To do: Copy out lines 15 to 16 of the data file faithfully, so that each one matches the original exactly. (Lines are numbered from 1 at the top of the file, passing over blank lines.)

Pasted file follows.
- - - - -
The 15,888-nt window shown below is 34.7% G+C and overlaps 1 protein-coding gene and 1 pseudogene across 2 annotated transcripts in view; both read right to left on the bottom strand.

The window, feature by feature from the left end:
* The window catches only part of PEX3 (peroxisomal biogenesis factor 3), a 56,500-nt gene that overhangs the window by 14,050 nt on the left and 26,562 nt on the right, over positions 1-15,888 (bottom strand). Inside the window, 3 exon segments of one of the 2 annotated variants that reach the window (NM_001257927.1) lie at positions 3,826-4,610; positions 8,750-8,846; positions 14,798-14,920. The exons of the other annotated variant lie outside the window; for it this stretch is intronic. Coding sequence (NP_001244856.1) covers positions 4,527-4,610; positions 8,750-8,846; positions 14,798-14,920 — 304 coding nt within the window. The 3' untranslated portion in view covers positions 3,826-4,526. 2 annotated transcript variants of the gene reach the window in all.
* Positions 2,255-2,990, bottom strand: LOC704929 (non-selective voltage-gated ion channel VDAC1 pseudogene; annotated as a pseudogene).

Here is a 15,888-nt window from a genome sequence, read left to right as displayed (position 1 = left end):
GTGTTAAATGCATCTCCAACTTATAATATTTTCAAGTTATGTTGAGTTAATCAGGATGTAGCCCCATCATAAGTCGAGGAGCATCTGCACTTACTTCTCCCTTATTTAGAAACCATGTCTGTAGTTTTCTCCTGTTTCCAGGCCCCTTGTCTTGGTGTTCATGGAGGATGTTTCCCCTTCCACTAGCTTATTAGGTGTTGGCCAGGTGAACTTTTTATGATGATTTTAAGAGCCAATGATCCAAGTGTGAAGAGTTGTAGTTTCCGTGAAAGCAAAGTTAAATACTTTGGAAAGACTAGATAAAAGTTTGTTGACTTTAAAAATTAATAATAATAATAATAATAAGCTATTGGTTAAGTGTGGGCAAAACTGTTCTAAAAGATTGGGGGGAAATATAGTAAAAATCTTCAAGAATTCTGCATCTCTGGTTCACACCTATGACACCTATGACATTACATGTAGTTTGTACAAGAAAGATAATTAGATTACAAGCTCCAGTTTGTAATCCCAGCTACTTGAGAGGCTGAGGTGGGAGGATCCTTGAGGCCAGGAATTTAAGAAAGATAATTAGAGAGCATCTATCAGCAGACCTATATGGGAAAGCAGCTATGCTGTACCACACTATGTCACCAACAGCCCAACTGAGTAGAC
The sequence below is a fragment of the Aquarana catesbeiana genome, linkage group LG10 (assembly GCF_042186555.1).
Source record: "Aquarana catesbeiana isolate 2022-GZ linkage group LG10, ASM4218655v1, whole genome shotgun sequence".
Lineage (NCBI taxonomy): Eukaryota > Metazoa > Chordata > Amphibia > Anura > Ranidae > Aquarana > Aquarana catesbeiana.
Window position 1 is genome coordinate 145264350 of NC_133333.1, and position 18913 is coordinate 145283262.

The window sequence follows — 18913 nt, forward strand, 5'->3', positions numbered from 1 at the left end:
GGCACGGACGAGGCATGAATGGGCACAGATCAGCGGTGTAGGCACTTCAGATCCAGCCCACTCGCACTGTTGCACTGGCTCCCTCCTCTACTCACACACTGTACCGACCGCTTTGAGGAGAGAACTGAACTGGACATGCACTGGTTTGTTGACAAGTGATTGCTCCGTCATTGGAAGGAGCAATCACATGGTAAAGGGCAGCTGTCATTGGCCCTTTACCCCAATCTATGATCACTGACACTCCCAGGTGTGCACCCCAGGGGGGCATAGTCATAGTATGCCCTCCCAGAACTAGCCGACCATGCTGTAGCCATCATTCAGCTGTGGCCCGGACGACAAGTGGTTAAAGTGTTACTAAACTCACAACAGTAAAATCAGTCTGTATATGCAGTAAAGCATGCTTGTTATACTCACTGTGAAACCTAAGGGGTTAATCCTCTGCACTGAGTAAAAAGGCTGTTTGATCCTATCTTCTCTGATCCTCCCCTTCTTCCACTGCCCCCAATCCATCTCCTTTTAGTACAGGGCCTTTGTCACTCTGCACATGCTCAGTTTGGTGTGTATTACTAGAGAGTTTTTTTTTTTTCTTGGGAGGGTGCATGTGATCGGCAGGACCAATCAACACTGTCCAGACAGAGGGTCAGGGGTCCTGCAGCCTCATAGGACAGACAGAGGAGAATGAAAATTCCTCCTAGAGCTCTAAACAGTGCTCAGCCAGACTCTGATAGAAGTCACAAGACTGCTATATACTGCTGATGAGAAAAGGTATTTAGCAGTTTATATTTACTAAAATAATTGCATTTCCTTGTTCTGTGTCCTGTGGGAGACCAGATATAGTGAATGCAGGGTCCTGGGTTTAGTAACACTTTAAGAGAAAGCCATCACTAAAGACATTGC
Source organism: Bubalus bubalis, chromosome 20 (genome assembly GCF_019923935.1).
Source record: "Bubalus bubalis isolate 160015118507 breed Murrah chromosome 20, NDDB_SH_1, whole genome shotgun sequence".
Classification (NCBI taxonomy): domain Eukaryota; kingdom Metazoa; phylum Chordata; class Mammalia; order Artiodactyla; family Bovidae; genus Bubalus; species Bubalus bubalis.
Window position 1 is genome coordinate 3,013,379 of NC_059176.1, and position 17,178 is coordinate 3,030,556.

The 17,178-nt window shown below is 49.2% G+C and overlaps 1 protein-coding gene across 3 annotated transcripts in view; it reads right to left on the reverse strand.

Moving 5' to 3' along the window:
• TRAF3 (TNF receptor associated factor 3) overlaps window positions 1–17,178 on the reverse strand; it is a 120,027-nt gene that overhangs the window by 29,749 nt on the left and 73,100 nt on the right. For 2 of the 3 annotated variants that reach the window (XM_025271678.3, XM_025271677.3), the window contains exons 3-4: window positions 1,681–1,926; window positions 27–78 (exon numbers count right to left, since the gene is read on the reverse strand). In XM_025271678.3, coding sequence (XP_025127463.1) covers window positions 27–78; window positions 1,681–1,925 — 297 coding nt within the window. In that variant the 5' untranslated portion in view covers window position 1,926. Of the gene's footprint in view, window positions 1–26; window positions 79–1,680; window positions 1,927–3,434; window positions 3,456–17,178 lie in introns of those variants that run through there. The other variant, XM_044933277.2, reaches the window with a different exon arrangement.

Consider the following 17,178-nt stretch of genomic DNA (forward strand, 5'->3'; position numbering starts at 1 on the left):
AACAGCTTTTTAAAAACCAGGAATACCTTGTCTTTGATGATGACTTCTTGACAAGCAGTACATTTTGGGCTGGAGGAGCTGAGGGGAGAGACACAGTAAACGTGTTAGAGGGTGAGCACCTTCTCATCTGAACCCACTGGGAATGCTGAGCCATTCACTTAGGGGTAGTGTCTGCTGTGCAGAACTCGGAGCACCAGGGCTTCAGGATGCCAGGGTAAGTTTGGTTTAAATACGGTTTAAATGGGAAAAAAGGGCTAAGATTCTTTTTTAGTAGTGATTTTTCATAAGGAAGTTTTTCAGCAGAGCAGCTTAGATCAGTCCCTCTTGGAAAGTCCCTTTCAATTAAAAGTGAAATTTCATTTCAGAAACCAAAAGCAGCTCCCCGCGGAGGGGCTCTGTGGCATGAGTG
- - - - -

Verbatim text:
Classification (NCBI taxonomy): domain Eukaryota; kingdom Metazoa; phylum Chordata; class Mammalia; order Artiodactyla; family Bovidae; genus Bubalus; species Bubalus bubalis.
Window position 1 is genome coordinate 3,013,379 of NC_059176.1, and position 17,178 is coordinate 3,030,556.